Reduce your scope 3 emissions thanks to rail transport

March 8, 2024

A reminder of the implications of scope 3, and why increased use of rail freight reduces your carbon footprint.

Controlling and reducing greenhouse gas emissions is now one of the challenges for all industrial shippers, in all sectors combined. This carbon balance is managed through numerous levers, all specific to the source of carbon emissions concerned. Emissions directly linked to the production activity of companies are the most monitored. What about those who revolve around this production?

Scope 1, 2 and 3: direct and indirect emissions classified by perimeter

As part of a company's greenhouse gas emissions balance, the terms scope 1, scope 2 and scope 3 cannot be avoided. They classify the company's emissions by scope, in order to facilitate their calculation and control. Scope 1 represents the narrowest perimeter; scope 3, the broadest.

  • Scope 1: emissions directly linked to the manufacture of the product (raw materials used, fuel combustion, etc.)
  • Scope 2: indirect emissions related to the energy consumption required to manufacture the product (electricity consumption for example)
  • Scope 3: other emissions indirectly produced by the company's activities not included in scope 2, but included in the complete supply chain (purchase of raw materials, travel of employees, transport of goods up and down stream, etc.)

There is also a scope 4 linked to avoided emissions, corresponding to emissions avoided by the company outside its perimeter. Typically, carbon offsetting actions.

Lowering scope 3 emissions thanks to rail transport

For many industrial shippers, freight transport represents a significant part of scope 3 greenhouse gas emissions. Freight is in fact highly active, whether upstream of production, internally, and in the direction of the end customer. For some sectors, such as the chemical sector, the mode of transport is regulated for safety reasons. For many others, this mode of transport is chosen based on cost and availability.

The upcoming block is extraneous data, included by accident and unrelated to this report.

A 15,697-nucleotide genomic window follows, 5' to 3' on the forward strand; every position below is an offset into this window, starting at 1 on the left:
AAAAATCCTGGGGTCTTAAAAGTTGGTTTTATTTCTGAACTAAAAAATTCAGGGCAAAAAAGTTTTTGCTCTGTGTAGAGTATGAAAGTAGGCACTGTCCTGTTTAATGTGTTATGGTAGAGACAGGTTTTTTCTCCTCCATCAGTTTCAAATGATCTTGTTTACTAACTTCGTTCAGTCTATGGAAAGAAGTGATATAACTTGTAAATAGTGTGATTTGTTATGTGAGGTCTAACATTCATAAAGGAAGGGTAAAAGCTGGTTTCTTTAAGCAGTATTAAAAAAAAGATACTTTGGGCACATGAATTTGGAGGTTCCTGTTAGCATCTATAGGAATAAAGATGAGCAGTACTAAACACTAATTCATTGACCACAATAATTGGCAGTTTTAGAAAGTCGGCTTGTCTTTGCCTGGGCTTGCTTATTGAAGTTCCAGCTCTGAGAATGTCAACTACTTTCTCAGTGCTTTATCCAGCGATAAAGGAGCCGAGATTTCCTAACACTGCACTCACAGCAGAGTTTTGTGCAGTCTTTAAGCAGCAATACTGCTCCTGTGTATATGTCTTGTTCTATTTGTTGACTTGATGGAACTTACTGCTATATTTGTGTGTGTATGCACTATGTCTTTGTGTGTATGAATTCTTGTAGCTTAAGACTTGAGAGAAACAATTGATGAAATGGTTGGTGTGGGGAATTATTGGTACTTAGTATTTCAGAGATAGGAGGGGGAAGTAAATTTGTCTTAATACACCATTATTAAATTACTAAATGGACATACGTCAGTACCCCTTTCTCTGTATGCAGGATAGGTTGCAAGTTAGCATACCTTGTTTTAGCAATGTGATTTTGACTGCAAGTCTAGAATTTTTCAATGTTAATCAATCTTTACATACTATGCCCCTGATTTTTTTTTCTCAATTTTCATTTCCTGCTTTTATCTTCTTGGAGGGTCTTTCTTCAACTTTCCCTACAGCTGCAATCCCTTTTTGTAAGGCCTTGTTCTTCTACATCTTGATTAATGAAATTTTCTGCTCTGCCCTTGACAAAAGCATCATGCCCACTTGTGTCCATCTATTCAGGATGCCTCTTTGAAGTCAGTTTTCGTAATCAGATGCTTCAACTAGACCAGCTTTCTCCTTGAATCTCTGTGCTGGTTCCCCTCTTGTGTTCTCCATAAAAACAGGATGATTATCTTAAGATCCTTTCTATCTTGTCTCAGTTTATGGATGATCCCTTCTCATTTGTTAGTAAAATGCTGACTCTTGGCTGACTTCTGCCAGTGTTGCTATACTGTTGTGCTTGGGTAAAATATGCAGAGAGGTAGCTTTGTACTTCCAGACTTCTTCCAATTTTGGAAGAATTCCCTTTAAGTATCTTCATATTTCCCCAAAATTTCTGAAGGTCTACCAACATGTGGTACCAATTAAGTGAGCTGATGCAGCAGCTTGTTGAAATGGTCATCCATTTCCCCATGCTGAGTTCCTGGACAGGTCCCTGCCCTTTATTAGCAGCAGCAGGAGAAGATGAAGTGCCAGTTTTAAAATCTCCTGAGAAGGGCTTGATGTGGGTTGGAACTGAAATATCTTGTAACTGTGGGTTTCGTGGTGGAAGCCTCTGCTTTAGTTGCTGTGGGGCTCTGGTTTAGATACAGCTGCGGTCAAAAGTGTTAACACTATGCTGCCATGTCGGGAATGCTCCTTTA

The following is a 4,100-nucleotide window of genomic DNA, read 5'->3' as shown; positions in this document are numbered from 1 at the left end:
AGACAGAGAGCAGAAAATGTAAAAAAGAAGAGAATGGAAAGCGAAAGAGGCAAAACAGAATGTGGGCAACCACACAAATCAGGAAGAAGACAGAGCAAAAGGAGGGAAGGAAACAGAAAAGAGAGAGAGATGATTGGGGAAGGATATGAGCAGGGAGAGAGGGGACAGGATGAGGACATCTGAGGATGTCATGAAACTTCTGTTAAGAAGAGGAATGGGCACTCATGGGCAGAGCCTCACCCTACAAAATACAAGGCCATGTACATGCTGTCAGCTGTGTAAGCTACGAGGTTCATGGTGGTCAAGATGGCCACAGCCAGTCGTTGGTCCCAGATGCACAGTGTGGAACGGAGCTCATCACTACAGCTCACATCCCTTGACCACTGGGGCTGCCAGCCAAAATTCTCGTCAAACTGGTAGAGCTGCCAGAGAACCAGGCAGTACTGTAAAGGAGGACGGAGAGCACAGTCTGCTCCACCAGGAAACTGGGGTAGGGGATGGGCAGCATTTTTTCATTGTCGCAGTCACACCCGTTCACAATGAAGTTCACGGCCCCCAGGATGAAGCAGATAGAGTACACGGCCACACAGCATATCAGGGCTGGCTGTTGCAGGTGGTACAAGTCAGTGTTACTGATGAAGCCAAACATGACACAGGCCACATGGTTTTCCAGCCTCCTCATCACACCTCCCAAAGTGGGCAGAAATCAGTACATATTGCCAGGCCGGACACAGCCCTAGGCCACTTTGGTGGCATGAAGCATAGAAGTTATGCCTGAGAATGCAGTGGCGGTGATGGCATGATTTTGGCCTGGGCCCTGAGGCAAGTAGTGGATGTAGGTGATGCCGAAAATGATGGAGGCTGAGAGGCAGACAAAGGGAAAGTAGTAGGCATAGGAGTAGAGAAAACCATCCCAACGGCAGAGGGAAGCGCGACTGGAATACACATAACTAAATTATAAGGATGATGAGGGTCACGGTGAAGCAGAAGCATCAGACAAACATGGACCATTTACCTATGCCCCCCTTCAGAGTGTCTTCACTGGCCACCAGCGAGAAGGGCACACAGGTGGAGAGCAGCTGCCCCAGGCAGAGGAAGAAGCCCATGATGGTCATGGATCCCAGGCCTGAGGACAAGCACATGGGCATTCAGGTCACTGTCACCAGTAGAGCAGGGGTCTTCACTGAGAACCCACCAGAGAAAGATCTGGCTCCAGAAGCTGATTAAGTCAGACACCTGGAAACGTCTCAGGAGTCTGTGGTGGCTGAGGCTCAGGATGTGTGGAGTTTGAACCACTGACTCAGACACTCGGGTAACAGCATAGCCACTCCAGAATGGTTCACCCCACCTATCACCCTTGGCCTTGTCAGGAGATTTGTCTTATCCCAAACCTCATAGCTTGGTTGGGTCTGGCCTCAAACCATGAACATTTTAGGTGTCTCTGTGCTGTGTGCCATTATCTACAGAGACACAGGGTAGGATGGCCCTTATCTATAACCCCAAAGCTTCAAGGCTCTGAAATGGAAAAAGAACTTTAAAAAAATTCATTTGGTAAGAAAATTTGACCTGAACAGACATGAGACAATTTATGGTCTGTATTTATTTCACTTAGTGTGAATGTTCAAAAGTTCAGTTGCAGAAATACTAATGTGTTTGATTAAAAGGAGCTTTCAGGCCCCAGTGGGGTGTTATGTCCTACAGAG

The most preferred mode of transport is road transport. It is also the most polluting mode of transport: 94.9 grams of CO2 per tonne-kilometer. In comparison, rail transport has a carbon impact that is 9 times less significant. Under these conditions, the modal shift from road to rail makes perfect sense, and is an effective method to improve its carbon footprint.

Rail transport emits 9 times less CO2, and consumes 6 times less energy, than road transport.

Calculating the CO2 emissions associated with rail freight operations then makes perfect sense.. Measuring your emissions not only allows you to control them and to have a baseline to reduce them, but also to value your results and efforts in terms of decarbonization.

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